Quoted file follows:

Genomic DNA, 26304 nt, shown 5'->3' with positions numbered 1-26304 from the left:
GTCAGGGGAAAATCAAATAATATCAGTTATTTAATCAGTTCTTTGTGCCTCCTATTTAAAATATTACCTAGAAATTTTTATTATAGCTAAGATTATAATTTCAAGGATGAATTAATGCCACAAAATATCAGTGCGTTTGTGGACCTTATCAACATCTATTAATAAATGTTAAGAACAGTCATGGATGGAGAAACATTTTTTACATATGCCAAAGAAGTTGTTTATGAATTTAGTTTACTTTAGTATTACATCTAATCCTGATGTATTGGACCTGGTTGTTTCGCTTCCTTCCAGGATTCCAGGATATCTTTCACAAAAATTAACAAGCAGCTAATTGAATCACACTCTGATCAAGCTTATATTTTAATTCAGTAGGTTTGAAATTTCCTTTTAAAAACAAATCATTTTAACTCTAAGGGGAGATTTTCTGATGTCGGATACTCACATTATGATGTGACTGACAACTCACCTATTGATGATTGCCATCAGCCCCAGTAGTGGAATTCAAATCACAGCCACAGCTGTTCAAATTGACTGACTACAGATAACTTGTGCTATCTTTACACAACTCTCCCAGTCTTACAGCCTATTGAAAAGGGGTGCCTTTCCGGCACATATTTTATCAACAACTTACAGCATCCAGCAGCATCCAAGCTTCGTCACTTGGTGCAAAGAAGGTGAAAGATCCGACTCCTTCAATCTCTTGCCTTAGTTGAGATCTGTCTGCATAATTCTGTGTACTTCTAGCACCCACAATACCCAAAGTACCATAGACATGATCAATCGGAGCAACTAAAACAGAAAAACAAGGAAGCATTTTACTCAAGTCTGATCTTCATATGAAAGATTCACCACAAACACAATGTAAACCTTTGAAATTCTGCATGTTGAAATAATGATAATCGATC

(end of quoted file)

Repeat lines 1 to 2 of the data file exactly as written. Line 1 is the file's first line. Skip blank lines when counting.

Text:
Genomic DNA, 26304 nt, shown 5'->3' with positions numbered 1-26304 from the left:
GTCAGGGGAAAATCAAATAATATCAGTTATTTAATCAGTTCTTTGTGCCTCCTATTTAAAATATTACCTAGAAATTTTTATTATAGCTAAGATTATAATTTCAAGGATGAATTAATGCCACAAAATATCAGTGCGTTTGTGGACCTTATCAACATCTATTAATAAATGTTAAGAACAGTCATGGATGGAGAAACATTTTTTACATATGCCAAAGAAGTTGTTTATGAATTTAGTTTACTTTAGTATTACATCTAATCCTGATGTATTGGACCTGGTTGTTTCGCTTCCTTCCAGGATTCCAGGATATCTTTCACAAAAATTAACAAGCAGCTAATTGAATCACACTCTGATCAAGCTTATATTTTAATTCAGTAGGTTTGAAATTTCCTTTTAAAAACAAATCATTTTAACTCTAAGGGGAGATTTTCTGATGTCGGATACTCACATTATGATGTGACTGACAACTCACCTATTGATGATTGCCATCAGCCCCAGTAGTGGAATTCAAATCACAGCCACAGCTGTTCAAATTGACTGACTACAGATAACTTGTGCTATCTTTACACAACTCTCCCAGTCTTACAGCCTATTGAAAAGGGGTGCCTTTCCGGCACATATTTTATCAACAACTTACAGCATCCAGCAGCATCCAAGCTTCGTCACTTGGTGCAAAGAAGGTGAAAGATCCGACTCCTTCAATCTCTTGCCTTAGTTGAGATCTGTCTGCATAATTCTGTGTACTTCTAGCACCCACAATACCCAAAGTACCATAGACATGATCAATCGGAGCAACTAAAACAGAAAAACAAGGAAGCATTTTACTCAAGTCTGATCTTCATATGAAAGATTCACCACAAACACAATGTAAACCTTTGAAATTCTGCATGTTGAAATAATGATAATCGATC